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The evolution of pepsinogen C genes in vertebrates: duplication, loss and functional diversification.

Castro LF, Lopes-Marques M, Gonçalves O, Wilson JM - PLoS ONE (2012)

Bottom Line: A particular aspect of Pgc is its apparent single copy status, which contrasts with the numerous gene copies found for example in pepsinogen A (Pga).We find that teleost and tetrapod Pgc genes reside in distinct genomic regions hinting at a possible translocation.We conclude that the repertoire of Pgc genes is larger than previously reported, and that tandem duplications have modelled the history of Pgc genes.

View Article: PubMed Central - PubMed

Affiliation: CIMAR Associate Laboratory, CIIMAR-Interdisciplinary Centre of Marine and Environmental Research, UPorto-University of Porto, Porto, Portugal. filipe.castro@ciimar.up.pt

ABSTRACT

Background: Aspartic proteases comprise a large group of enzymes involved in peptide proteolysis. This collection includes prominent enzymes globally categorized as pepsins, which are derived from pepsinogen precursors. Pepsins are involved in gastric digestion, a hallmark of vertebrate physiology. An important member among the pepsinogens is pepsinogen C (Pgc). A particular aspect of Pgc is its apparent single copy status, which contrasts with the numerous gene copies found for example in pepsinogen A (Pga). Although gene sequences with similarity to Pgc have been described in some vertebrate groups, no exhaustive evolutionary framework has been considered so far.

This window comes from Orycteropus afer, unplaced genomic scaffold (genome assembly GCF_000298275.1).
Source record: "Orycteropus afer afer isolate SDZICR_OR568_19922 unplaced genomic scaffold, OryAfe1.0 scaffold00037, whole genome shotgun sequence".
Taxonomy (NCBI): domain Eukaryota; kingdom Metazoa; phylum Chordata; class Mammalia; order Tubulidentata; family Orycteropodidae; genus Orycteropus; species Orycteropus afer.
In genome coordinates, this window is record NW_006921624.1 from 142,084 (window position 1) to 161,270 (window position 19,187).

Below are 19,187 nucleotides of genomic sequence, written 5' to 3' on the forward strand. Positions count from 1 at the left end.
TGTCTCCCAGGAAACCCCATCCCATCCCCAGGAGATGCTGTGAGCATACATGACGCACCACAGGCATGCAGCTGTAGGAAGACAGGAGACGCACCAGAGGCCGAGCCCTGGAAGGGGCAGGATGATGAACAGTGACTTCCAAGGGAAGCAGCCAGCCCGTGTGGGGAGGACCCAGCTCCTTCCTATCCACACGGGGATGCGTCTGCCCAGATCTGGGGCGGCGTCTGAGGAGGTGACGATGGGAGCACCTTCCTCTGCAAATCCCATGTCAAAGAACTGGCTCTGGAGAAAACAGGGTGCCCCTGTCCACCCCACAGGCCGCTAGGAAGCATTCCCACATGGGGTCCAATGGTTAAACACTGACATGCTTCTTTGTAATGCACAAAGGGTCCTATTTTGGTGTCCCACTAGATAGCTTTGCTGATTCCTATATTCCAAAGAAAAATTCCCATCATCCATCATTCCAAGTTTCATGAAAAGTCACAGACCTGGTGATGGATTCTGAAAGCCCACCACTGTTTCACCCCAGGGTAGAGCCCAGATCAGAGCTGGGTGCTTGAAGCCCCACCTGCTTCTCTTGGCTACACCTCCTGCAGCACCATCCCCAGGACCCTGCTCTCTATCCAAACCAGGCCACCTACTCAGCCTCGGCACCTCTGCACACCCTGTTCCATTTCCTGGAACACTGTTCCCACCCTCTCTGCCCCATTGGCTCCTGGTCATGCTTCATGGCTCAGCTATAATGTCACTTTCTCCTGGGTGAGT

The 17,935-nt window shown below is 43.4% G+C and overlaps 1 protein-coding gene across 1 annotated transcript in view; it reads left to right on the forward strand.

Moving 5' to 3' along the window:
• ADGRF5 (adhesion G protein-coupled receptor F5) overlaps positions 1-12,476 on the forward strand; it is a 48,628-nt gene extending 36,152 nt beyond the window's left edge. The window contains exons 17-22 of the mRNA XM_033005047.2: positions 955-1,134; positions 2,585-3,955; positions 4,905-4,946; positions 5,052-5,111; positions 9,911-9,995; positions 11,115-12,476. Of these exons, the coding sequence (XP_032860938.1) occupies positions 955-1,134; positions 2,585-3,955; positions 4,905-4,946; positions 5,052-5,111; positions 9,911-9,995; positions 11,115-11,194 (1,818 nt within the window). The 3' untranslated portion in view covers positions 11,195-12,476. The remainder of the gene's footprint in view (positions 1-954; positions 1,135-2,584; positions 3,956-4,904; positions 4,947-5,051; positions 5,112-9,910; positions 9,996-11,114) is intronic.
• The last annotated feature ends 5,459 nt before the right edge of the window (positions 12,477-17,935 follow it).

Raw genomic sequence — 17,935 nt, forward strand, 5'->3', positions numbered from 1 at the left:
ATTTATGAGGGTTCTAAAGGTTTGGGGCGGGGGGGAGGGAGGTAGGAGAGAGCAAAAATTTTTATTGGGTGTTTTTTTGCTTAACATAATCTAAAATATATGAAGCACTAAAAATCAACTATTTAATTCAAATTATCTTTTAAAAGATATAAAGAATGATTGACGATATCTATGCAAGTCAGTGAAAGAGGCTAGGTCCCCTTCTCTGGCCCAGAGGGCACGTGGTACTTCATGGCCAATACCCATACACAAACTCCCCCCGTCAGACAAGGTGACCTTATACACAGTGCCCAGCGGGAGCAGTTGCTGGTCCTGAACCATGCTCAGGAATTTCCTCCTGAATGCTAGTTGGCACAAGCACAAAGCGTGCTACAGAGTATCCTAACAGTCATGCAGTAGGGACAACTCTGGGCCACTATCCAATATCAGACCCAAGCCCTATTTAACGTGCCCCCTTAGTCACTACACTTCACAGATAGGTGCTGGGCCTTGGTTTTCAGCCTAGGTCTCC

Methodology/principal findings: By combining phylogenetics and genomic analysis, we find an unexpected Pgc diversity in the vertebrate sub-phylum. We were able to reconstruct gene duplication timings relative to the divergence of major vertebrate clades. Before tetrapod divergence, a single Pgc gene tandemly expanded to produce two gene lineages (Pgbc and Pgc2). These have been differentially retained in various classes. Accordingly, we find Pgc2 in sauropsids, amphibians and marsupials, but not in eutherian mammals. Pgbc was retained in amphibians, but duplicated in the ancestor of amniotes giving rise to Pgb and Pgc1. The latter was retained in mammals and probably in reptiles and marsupials but not in birds. Pgb was kept in all of the amniote clade with independent episodes of loss in some mammalian species. Lineage specific expansions of Pgc2 and Pgbc have also occurred in marsupials and amphibians respectively. We find that teleost and tetrapod Pgc genes reside in distinct genomic regions hinting at a possible translocation.

Conclusions: We conclude that the repertoire of Pgc genes is larger than previously reported, and that tandem duplications have modelled the history of Pgc genes. We hypothesize that gene expansion lead to functional divergence in tetrapods, coincident with the invasion of terrestrial habitats.